I email the man my regrets, telling him $4,900 is simply beyond my budget, which is partly the truth. It is also true that I find this kind of broadcasting unethical, but I don’t tell him that. Instead, I’m left to wonder what I would have done if the fee had been $100? I’d like to think my principles would trump my obsession with making Into the Wilderness required reading from coast to coast. 

by Deborah Lee Luskin


Deborah Lee Luskin is the author of the Into the Wilderness (White River Press). She holds a PhD from Columbia University, is a Visiting Scholar for the Vermont Humanities Council, and a regular commentator for Vermont Public Radio.

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  • Katherine Malmo

    I can't believe this. Has anyone else experienced anything like this? Is this normal or should we assume this is a rarity? Thanks for sharing!

  • Cheri Lasota

    Thank you for sharing your struggle with this dilemma. We all hope that we would make the right choice.

  • Sarah Pinneo

    I'm glad to see I wasn't the only horrified reader!  I love that Deborah considers at the end what she would have done if he'd named a lower price.

  • Ruth Feiertag


    I applaud your adherence to your principles, and admire your style in explaining how you passed this unexpected test without sounding self-righteous. I hope that you did something nice for yourself after you sent that e-mail. Thank you for sounding the warning for the rest of us.



  • Tracey Hill-Bensalem

    Wow! That is just terrible! I worked for many years at a magazine which was very strict about the separation of advertising from editorial, and above all the clear labeling of what was paid/sponsored. It enrages me (especially as a mother) to see paid content presented as editorial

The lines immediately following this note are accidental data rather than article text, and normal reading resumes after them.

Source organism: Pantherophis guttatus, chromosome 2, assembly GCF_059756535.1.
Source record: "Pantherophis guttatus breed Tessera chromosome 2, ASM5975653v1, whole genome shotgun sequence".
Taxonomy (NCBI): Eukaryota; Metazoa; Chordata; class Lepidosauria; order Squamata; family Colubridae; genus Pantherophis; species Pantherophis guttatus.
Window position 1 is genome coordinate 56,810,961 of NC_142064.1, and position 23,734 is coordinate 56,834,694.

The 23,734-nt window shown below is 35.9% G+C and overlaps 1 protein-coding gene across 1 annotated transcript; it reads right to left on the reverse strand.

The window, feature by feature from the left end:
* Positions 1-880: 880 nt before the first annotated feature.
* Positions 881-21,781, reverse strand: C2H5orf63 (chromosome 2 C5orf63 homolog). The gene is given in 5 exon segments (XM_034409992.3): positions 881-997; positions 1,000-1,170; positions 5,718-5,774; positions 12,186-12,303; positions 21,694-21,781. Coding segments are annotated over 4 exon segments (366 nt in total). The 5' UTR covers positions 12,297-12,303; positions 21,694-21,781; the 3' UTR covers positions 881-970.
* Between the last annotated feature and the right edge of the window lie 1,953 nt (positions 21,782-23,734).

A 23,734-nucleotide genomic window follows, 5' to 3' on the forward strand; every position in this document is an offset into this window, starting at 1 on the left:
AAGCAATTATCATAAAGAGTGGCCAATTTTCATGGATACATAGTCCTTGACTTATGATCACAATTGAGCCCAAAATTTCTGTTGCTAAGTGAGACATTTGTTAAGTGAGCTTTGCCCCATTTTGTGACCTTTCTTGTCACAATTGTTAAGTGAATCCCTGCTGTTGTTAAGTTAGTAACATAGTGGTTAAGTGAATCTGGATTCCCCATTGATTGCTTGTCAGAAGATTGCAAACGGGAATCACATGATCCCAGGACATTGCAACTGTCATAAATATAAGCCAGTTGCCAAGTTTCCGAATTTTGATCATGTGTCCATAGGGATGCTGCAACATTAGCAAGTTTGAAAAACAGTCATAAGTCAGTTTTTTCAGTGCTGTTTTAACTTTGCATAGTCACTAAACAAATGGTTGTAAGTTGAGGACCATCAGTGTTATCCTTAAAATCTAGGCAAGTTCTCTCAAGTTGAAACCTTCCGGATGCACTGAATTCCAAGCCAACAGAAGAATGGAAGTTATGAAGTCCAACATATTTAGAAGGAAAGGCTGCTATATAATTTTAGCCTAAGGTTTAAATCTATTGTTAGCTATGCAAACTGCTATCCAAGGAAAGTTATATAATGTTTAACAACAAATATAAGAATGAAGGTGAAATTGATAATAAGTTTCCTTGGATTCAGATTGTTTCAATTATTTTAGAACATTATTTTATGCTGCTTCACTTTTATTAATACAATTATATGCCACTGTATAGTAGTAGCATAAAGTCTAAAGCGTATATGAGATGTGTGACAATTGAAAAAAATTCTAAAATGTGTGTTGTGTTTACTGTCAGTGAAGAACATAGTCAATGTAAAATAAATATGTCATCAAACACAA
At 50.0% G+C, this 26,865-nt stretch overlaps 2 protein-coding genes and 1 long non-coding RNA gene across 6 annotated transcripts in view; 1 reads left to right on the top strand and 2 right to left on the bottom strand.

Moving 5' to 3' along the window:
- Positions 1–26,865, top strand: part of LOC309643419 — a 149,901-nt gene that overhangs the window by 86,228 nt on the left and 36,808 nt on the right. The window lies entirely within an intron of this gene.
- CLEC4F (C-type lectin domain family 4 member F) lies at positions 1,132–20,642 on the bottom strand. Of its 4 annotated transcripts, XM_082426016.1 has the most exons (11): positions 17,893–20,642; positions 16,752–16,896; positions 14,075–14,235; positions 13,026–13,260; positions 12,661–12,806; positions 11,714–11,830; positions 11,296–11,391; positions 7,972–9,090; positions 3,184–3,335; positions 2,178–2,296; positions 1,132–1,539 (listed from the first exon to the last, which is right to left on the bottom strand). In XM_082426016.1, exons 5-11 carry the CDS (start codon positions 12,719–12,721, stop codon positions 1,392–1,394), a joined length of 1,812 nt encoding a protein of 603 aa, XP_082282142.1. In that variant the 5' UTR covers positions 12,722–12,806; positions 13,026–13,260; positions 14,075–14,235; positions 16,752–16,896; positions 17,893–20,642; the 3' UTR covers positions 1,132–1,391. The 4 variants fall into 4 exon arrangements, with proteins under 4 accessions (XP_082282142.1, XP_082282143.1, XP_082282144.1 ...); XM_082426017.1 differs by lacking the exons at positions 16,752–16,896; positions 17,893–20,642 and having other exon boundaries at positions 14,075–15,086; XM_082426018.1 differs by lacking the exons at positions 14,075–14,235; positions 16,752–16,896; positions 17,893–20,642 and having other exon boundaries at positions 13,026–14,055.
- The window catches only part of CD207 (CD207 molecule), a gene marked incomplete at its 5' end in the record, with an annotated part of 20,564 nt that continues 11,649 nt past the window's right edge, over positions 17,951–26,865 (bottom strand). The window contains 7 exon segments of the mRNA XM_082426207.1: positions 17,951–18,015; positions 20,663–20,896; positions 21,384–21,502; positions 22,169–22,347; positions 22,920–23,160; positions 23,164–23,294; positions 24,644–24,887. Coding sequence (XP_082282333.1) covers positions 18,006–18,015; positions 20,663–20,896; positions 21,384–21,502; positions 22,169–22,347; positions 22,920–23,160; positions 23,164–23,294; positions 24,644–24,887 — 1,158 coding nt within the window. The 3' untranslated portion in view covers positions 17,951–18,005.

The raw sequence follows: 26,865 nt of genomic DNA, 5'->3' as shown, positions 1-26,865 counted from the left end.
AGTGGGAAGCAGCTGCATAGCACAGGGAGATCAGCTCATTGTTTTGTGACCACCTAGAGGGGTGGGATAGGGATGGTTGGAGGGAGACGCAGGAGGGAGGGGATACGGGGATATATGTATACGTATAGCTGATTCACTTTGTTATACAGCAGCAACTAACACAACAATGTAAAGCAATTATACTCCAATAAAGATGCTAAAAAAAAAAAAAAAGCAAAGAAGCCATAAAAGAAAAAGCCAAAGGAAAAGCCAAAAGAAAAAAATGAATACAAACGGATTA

I've never seen the show, but googled it. Ironically this is how they describe their "mission" on their facebook page:

    The Balancing Act inspires and empowers with entertaining and educational segments, placing women in the best position to achieve success in every area of their lives.

    Ugh... so much for empowering!

  • Widdershins

    What would you have done? ... It's funny isn't it, where we'll draw that line? What if it was $50, or $10, or a 'special one-off free' deal with a program we know to be ethically 'dubious'? Do we watch movies starring or directed by people whose behaviour crosses our ethical lines? Thorny questions indeed.

  • Just bought your book -- She Writes is as good as any (paid) TV spot...from my experience in public relations...  focus on local news stations, radio, cable, start there... that's real... and won't cost you. Eager to read your novel... and fyi my debut YA novel -- LIE -- comes out August 30th from St. Martin's Press.

  • Jamie Rose

    As I embark on my first foray into marketing a book. I’m very glad I read this piece. Thank you so much for writing it! I just posted it to my FB and Twitter accounts.

  • Very interesting--and surprising. Thanks for posting this.